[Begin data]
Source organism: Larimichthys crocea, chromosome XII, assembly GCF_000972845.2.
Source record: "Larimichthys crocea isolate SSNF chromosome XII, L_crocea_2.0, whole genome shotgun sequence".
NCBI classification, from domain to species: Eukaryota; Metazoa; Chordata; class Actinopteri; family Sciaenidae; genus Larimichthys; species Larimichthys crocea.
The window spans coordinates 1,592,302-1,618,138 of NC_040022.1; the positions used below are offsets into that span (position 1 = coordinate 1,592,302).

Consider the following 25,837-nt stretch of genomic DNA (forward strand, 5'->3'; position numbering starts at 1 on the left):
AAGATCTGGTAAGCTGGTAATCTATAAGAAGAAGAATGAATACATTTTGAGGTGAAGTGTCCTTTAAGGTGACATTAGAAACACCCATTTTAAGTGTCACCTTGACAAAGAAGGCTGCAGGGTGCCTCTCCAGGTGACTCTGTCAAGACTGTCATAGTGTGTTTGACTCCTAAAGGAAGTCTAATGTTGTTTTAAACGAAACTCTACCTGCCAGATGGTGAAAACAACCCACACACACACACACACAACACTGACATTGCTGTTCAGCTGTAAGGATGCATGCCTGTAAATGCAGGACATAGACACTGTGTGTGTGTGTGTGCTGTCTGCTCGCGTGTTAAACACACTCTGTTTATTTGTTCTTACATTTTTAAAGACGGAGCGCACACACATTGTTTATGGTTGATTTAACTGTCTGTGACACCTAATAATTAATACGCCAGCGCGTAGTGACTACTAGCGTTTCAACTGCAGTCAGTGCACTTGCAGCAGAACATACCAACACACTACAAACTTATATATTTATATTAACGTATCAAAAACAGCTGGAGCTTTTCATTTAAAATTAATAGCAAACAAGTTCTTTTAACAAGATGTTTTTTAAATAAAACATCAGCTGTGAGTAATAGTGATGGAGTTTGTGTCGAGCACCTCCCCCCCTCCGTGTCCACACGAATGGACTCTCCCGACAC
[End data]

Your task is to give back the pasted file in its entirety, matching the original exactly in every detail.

Source organism: Larimichthys crocea, chromosome XII, assembly GCF_000972845.2.
Source record: "Larimichthys crocea isolate SSNF chromosome XII, L_crocea_2.0, whole genome shotgun sequence".
NCBI classification, from domain to species: Eukaryota; Metazoa; Chordata; class Actinopteri; family Sciaenidae; genus Larimichthys; species Larimichthys crocea.
The window spans coordinates 1,592,302-1,618,138 of NC_040022.1; the positions used below are offsets into that span (position 1 = coordinate 1,592,302).

Consider the following 25,837-nt stretch of genomic DNA (forward strand, 5'->3'; position numbering starts at 1 on the left):
AAGATCTGGTAAGCTGGTAATCTATAAGAAGAAGAATGAATACATTTTGAGGTGAAGTGTCCTTTAAGGTGACATTAGAAACACCCATTTTAAGTGTCACCTTGACAAAGAAGGCTGCAGGGTGCCTCTCCAGGTGACTCTGTCAAGACTGTCATAGTGTGTTTGACTCCTAAAGGAAGTCTAATGTTGTTTTAAACGAAACTCTACCTGCCAGATGGTGAAAACAACCCACACACACACACACACAACACTGACATTGCTGTTCAGCTGTAAGGATGCATGCCTGTAAATGCAGGACATAGACACTGTGTGTGTGTGTGTGCTGTCTGCTCGCGTGTTAAACACACTCTGTTTATTTGTTCTTACATTTTTAAAGACGGAGCGCACACACATTGTTTATGGTTGATTTAACTGTCTGTGACACCTAATAATTAATACGCCAGCGCGTAGTGACTACTAGCGTTTCAACTGCAGTCAGTGCACTTGCAGCAGAACATACCAACACACTACAAACTTATATATTTATATTAACGTATCAAAAACAGCTGGAGCTTTTCATTTAAAATTAATAGCAAACAAGTTCTTTTAACAAGATGTTTTTTAAATAAAACATCAGCTGTGAGTAATAGTGATGGAGTTTGTGTCGAGCACCTCCCCCCCTCCGTGTCCACACGAATGGACTCTCCCGACAC